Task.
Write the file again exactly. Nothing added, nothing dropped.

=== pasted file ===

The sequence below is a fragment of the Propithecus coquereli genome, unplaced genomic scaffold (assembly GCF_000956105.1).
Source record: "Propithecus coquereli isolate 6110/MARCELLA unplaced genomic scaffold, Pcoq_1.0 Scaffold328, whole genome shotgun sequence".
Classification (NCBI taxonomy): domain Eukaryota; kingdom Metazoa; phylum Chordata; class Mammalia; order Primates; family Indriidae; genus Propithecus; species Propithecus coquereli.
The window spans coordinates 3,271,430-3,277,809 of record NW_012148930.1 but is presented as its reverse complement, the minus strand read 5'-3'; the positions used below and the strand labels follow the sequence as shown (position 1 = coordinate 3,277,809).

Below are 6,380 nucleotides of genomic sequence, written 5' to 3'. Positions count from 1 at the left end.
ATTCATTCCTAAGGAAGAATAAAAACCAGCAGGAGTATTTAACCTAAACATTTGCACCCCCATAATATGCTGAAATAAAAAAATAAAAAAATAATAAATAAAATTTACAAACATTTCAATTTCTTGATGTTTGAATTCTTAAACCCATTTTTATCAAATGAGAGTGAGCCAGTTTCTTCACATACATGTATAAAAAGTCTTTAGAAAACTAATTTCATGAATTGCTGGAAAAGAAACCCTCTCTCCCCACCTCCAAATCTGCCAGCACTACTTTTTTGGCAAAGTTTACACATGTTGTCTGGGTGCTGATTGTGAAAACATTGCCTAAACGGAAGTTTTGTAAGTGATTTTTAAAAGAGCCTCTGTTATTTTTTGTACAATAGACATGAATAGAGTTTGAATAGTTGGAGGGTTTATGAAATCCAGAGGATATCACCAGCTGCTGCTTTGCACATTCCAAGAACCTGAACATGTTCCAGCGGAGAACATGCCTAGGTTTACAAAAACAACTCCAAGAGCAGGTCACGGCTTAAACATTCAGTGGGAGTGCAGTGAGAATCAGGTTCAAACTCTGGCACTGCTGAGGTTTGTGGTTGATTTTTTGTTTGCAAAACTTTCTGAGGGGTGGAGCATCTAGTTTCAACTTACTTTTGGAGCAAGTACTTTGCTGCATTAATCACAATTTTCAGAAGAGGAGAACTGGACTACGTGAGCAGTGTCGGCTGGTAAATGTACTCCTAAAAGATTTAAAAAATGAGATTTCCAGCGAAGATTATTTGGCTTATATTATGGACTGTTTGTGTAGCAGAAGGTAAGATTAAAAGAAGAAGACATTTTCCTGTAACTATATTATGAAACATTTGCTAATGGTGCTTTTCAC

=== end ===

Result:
The sequence below is a fragment of the Propithecus coquereli genome, unplaced genomic scaffold (assembly GCF_000956105.1).
Source record: "Propithecus coquereli isolate 6110/MARCELLA unplaced genomic scaffold, Pcoq_1.0 Scaffold328, whole genome shotgun sequence".
Classification (NCBI taxonomy): domain Eukaryota; kingdom Metazoa; phylum Chordata; class Mammalia; order Primates; family Indriidae; genus Propithecus; species Propithecus coquereli.
The window spans coordinates 3,271,430-3,277,809 of record NW_012148930.1 but is presented as its reverse complement, the minus strand read 5'-3'; the positions used below and the strand labels follow the sequence as shown (position 1 = coordinate 3,277,809).

Below are 6,380 nucleotides of genomic sequence, written 5' to 3'. Positions count from 1 at the left end.
ATTCATTCCTAAGGAAGAATAAAAACCAGCAGGAGTATTTAACCTAAACATTTGCACCCCCATAATATGCTGAAATAAAAAAATAAAAAAATAATAAATAAAATTTACAAACATTTCAATTTCTTGATGTTTGAATTCTTAAACCCATTTTTATCAAATGAGAGTGAGCCAGTTTCTTCACATACATGTATAAAAAGTCTTTAGAAAACTAATTTCATGAATTGCTGGAAAAGAAACCCTCTCTCCCCACCTCCAAATCTGCCAGCACTACTTTTTTGGCAAAGTTTACACATGTTGTCTGGGTGCTGATTGTGAAAACATTGCCTAAACGGAAGTTTTGTAAGTGATTTTTAAAAGAGCCTCTGTTATTTTTTGTACAATAGACATGAATAGAGTTTGAATAGTTGGAGGGTTTATGAAATCCAGAGGATATCACCAGCTGCTGCTTTGCACATTCCAAGAACCTGAACATGTTCCAGCGGAGAACATGCCTAGGTTTACAAAAACAACTCCAAGAGCAGGTCACGGCTTAAACATTCAGTGGGAGTGCAGTGAGAATCAGGTTCAAACTCTGGCACTGCTGAGGTTTGTGGTTGATTTTTTGTTTGCAAAACTTTCTGAGGGGTGGAGCATCTAGTTTCAACTTACTTTTGGAGCAAGTACTTTGCTGCATTAATCACAATTTTCAGAAGAGGAGAACTGGACTACGTGAGCAGTGTCGGCTGGTAAATGTACTCCTAAAAGATTTAAAAAATGAGATTTCCAGCGAAGATTATTTGGCTTATATTATGGACTGTTTGTGTAGCAGAAGGTAAGATTAAAAGAAGAAGACATTTTCCTGTAACTATATTATGAAACATTTGCTAATGGTGCTTTTCAC